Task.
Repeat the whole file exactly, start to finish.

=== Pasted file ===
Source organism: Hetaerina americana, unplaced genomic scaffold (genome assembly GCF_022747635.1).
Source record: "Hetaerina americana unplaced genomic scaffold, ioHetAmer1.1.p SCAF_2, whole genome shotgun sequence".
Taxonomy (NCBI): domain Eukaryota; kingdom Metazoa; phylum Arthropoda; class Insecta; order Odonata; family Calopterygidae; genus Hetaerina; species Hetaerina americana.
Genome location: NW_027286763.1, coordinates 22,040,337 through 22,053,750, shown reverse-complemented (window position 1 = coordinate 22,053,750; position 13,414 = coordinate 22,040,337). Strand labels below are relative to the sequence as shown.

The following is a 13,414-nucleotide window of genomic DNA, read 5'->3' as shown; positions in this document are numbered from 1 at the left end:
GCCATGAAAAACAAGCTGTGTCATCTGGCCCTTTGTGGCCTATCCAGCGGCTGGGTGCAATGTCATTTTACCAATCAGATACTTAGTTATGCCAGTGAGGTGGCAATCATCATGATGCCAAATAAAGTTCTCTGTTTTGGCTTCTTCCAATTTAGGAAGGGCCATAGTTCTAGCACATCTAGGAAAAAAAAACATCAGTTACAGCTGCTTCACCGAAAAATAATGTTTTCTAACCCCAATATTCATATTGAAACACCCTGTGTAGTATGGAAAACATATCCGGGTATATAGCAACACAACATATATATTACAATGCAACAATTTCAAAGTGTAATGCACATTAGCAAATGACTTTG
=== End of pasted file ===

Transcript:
Source organism: Hetaerina americana, unplaced genomic scaffold (genome assembly GCF_022747635.1).
Source record: "Hetaerina americana unplaced genomic scaffold, ioHetAmer1.1.p SCAF_2, whole genome shotgun sequence".
Taxonomy (NCBI): domain Eukaryota; kingdom Metazoa; phylum Arthropoda; class Insecta; order Odonata; family Calopterygidae; genus Hetaerina; species Hetaerina americana.
Genome location: NW_027286763.1, coordinates 22,040,337 through 22,053,750, shown reverse-complemented (window position 1 = coordinate 22,053,750; position 13,414 = coordinate 22,040,337). Strand labels below are relative to the sequence as shown.

The following is a 13,414-nucleotide window of genomic DNA, read 5'->3' as shown; positions in this document are numbered from 1 at the left end:
GCCATGAAAAACAAGCTGTGTCATCTGGCCCTTTGTGGCCTATCCAGCGGCTGGGTGCAATGTCATTTTACCAATCAGATACTTAGTTATGCCAGTGAGGTGGCAATCATCATGATGCCAAATAAAGTTCTCTGTTTTGGCTTCTTCCAATTTAGGAAGGGCCATAGTTCTAGCACATCTAGGAAAAAAAAACATCAGTTACAGCTGCTTCACCGAAAAATAATGTTTTCTAACCCCAATATTCATATTGAAACACCCTGTGTAGTATGGAAAACATATCCGGGTATATAGCAACACAACATATATATTACAATGCAACAATTTCAAAGTGTAATGCACATTAGCAAATGACTTTG